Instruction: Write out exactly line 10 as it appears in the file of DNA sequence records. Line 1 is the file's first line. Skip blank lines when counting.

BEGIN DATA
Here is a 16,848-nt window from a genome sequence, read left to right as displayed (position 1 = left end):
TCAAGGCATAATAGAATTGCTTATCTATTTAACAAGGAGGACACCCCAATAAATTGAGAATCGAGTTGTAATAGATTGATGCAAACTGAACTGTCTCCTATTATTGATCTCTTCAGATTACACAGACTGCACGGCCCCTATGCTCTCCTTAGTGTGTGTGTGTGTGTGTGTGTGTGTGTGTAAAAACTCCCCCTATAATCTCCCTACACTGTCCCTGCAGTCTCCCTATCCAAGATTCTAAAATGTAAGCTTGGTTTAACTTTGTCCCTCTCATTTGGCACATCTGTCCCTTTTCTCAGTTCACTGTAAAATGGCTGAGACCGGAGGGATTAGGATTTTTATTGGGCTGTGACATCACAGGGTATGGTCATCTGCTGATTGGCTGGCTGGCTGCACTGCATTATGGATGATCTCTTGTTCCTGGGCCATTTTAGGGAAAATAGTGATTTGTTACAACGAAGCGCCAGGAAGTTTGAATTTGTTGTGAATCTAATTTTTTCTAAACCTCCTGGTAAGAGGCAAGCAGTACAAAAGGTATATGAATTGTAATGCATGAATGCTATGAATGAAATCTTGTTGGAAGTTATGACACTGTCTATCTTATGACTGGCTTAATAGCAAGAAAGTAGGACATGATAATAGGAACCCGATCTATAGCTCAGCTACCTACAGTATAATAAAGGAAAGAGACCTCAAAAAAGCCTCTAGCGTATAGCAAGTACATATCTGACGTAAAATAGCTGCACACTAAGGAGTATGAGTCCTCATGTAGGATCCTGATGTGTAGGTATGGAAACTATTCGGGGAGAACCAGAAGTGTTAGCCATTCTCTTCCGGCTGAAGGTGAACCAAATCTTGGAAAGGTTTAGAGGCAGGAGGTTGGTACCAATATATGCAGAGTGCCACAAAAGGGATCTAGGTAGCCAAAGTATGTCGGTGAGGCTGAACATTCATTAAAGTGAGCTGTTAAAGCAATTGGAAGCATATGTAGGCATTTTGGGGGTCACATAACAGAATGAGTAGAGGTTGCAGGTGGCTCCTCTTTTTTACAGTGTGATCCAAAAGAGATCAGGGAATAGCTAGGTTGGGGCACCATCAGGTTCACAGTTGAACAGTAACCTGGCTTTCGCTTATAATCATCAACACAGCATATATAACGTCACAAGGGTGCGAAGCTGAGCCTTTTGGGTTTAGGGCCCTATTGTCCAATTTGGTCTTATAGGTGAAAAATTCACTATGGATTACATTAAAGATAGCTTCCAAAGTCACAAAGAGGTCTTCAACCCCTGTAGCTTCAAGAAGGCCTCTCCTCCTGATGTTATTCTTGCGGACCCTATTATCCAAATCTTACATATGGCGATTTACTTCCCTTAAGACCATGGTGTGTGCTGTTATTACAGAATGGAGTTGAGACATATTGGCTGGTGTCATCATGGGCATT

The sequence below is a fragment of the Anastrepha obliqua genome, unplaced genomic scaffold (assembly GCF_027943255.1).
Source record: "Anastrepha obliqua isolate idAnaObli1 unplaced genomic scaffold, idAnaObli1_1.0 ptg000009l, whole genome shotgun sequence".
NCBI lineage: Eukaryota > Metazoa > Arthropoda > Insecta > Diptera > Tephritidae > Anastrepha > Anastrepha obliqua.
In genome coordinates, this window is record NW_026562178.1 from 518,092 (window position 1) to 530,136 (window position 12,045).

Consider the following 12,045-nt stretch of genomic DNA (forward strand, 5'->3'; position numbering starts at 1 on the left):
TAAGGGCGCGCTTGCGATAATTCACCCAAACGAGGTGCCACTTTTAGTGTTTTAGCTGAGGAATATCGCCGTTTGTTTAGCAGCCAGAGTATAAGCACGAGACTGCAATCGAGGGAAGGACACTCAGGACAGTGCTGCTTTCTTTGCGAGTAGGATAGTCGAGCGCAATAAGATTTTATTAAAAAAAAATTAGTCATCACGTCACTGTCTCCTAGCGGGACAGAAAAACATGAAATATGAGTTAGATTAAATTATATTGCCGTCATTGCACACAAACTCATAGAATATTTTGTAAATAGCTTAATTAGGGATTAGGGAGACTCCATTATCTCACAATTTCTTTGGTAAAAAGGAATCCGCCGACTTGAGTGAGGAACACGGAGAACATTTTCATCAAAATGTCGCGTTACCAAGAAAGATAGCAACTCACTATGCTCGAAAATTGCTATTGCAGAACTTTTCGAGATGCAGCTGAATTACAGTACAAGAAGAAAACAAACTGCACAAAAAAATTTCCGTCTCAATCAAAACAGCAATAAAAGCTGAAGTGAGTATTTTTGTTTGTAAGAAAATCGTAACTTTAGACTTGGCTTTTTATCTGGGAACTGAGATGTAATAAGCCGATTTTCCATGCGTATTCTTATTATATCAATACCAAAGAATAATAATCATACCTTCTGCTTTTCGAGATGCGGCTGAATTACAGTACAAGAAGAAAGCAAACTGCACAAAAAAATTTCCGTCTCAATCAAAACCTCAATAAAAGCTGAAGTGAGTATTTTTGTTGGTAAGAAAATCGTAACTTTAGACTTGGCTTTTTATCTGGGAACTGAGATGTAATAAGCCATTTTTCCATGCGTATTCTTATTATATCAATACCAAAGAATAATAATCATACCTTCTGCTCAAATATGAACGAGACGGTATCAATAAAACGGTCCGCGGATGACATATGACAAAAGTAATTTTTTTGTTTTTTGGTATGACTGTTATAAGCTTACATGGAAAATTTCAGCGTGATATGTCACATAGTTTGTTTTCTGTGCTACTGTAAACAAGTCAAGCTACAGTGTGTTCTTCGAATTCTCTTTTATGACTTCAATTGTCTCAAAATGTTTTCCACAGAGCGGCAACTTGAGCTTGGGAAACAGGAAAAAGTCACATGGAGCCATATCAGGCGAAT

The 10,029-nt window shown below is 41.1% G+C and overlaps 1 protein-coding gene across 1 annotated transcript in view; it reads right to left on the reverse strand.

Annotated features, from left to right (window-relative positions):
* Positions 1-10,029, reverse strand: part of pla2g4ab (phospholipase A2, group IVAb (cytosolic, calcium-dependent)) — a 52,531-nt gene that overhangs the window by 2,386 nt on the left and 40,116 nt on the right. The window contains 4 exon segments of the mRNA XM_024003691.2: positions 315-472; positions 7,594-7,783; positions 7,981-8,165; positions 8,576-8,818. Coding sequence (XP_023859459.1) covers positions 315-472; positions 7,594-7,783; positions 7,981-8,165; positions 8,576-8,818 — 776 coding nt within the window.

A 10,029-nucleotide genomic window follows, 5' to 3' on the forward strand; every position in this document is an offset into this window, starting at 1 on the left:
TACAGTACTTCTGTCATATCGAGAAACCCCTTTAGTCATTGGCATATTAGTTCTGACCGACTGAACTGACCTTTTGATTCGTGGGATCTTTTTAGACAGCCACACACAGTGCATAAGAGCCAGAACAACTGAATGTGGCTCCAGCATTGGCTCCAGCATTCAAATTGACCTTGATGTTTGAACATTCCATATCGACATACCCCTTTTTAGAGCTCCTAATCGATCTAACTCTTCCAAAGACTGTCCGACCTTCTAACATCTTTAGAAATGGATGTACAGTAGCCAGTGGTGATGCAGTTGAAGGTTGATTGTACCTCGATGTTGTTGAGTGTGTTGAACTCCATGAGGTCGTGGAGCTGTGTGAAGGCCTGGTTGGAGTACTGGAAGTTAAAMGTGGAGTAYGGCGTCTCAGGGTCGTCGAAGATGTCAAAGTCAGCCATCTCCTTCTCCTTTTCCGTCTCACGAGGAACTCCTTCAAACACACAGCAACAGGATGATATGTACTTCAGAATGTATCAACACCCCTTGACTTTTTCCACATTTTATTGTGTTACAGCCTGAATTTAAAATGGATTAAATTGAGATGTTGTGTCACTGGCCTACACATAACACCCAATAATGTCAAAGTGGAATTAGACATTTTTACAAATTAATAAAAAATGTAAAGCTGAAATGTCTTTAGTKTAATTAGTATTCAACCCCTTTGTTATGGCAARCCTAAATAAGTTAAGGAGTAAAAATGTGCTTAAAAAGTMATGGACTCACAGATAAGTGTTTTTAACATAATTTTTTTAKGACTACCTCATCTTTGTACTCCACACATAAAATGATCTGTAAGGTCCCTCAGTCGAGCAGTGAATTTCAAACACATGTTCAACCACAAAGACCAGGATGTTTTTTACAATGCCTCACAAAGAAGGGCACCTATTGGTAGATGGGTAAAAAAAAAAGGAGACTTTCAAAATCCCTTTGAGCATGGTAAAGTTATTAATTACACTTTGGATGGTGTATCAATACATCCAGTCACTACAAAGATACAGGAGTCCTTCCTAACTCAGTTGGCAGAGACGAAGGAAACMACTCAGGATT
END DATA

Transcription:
Annotated features, from left to right (window-relative positions):